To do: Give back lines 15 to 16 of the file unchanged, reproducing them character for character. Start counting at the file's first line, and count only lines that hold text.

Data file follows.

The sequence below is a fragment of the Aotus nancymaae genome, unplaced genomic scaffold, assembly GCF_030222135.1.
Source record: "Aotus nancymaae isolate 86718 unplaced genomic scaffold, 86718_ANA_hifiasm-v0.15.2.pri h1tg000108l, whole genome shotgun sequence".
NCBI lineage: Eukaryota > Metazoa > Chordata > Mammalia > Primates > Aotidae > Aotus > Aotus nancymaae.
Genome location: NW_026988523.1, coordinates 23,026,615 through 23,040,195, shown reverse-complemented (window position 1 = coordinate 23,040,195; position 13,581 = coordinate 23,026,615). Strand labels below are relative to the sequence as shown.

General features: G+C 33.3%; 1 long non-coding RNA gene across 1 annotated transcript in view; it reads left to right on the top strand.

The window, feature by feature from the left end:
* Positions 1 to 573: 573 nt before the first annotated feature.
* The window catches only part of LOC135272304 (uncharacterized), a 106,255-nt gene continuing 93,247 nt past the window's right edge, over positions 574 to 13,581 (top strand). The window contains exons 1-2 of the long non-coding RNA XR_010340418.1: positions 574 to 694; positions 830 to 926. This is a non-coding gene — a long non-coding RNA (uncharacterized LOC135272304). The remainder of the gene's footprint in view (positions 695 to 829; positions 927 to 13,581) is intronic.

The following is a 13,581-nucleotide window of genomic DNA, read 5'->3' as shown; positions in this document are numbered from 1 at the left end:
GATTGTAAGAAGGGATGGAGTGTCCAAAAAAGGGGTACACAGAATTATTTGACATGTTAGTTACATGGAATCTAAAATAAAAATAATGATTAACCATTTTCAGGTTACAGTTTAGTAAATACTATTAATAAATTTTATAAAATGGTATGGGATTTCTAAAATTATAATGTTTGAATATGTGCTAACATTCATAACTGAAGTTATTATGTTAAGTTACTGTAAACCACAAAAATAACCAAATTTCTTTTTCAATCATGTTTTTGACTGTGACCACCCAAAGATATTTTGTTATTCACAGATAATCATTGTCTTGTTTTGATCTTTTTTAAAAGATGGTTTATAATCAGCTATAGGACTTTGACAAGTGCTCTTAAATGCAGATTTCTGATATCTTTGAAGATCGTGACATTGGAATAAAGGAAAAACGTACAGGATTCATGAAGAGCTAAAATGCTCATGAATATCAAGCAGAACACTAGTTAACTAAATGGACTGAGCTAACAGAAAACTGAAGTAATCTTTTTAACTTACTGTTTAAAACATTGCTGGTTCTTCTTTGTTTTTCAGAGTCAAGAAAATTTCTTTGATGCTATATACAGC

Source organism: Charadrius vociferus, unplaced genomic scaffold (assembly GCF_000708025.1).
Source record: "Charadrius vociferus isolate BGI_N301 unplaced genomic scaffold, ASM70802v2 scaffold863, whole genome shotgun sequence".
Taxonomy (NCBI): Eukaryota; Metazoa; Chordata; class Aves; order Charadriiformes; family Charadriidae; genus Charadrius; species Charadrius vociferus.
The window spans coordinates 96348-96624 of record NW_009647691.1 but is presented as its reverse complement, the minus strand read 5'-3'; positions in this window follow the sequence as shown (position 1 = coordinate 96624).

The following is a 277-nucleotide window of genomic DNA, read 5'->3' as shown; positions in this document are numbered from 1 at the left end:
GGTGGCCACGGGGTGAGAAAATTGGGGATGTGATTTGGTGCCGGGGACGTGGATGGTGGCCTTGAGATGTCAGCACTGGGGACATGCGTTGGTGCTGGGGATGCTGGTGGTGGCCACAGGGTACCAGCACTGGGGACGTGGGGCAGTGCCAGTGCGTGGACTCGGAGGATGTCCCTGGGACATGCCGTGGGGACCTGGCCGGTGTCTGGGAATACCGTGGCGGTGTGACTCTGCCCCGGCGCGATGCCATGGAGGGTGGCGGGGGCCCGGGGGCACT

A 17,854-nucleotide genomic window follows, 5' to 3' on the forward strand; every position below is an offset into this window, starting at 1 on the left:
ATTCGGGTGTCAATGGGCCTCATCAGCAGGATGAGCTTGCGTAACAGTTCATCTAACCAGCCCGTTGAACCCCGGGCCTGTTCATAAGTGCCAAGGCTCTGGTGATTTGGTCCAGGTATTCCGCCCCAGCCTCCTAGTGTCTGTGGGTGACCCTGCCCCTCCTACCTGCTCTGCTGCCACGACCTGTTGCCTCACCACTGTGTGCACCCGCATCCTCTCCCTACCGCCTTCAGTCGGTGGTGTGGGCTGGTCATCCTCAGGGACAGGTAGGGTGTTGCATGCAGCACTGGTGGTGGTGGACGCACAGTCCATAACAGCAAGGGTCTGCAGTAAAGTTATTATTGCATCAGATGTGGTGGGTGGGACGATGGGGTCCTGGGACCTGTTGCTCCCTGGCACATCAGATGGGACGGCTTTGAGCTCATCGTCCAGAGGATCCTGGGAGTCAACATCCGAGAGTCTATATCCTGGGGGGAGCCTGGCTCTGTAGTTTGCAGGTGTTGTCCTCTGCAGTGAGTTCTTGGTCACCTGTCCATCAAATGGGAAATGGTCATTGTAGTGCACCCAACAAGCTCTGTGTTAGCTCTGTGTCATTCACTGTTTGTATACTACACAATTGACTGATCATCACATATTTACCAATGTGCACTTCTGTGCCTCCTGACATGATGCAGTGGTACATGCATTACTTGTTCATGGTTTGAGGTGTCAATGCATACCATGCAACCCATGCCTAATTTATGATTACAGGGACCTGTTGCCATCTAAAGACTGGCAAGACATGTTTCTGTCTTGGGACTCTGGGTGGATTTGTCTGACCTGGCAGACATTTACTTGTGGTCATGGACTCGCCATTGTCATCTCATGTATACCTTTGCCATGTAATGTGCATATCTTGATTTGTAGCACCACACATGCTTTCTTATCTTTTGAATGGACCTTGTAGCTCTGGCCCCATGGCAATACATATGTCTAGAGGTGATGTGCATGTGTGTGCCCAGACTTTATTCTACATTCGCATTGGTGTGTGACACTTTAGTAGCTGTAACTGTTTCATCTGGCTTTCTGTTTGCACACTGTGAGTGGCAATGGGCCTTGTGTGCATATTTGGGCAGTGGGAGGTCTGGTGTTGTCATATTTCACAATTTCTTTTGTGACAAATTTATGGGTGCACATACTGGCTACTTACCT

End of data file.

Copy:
The following is a 277-nucleotide window of genomic DNA, read 5'->3' as shown; positions in this document are numbered from 1 at the left end:
GGTGGCCACGGGGTGAGAAAATTGGGGATGTGATTTGGTGCCGGGGACGTGGATGGTGGCCTTGAGATGTCAGCACTGGGGACATGCGTTGGTGCTGGGGATGCTGGTGGTGGCCACAGGGTACCAGCACTGGGGACGTGGGGCAGTGCCAGTGCGTGGACTCGGAGGATGTCCCTGGGACATGCCGTGGGGACCTGGCCGGTGTCTGGGAATACCGTGGCGGTGTGACTCTGCCCCGGCGCGATGCCATGGAGGGTGGCGGGGGCCCGGGGGCACT